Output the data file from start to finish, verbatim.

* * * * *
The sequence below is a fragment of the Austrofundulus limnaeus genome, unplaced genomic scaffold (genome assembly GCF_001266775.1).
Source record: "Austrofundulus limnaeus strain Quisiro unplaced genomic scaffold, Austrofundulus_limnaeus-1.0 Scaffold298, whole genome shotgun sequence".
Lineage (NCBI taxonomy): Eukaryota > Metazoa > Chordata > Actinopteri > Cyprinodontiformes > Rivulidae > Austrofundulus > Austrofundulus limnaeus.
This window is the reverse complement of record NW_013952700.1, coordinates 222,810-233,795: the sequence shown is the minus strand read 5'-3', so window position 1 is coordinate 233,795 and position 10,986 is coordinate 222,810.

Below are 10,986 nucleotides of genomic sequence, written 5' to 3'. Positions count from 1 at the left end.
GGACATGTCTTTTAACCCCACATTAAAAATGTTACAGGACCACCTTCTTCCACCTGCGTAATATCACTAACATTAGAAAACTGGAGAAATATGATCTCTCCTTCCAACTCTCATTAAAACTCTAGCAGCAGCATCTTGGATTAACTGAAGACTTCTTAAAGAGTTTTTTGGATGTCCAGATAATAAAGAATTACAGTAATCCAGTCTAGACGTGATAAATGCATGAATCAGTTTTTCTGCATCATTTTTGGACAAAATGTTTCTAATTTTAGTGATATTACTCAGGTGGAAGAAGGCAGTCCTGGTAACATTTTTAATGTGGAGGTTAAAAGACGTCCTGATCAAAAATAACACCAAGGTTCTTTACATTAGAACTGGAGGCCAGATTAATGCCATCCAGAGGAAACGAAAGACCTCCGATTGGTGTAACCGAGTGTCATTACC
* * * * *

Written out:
The sequence below is a fragment of the Austrofundulus limnaeus genome, unplaced genomic scaffold (genome assembly GCF_001266775.1).
Source record: "Austrofundulus limnaeus strain Quisiro unplaced genomic scaffold, Austrofundulus_limnaeus-1.0 Scaffold298, whole genome shotgun sequence".
Lineage (NCBI taxonomy): Eukaryota > Metazoa > Chordata > Actinopteri > Cyprinodontiformes > Rivulidae > Austrofundulus > Austrofundulus limnaeus.
This window is the reverse complement of record NW_013952700.1, coordinates 222,810-233,795: the sequence shown is the minus strand read 5'-3', so window position 1 is coordinate 233,795 and position 10,986 is coordinate 222,810.

Below are 10,986 nucleotides of genomic sequence, written 5' to 3'. Positions count from 1 at the left end.
GGACATGTCTTTTAACCCCACATTAAAAATGTTACAGGACCACCTTCTTCCACCTGCGTAATATCACTAACATTAGAAAACTGGAGAAATATGATCTCTCCTTCCAACTCTCATTAAAACTCTAGCAGCAGCATCTTGGATTAACTGAAGACTTCTTAAAGAGTTTTTTGGATGTCCAGATAATAAAGAATTACAGTAATCCAGTCTAGACGTGATAAATGCATGAATCAGTTTTTCTGCATCATTTTTGGACAAAATGTTTCTAATTTTAGTGATATTACTCAGGTGGAAGAAGGCAGTCCTGGTAACATTTTTAATGTGGAGGTTAAAAGACGTCCTGATCAAAAATAACACCAAGGTTCTTTACATTAGAACTGGAGGCCAGATTAATGCCATCCAGAGGAAACGAAAGACCTCCGATTGGTGTAACCGAGTGTCATTACC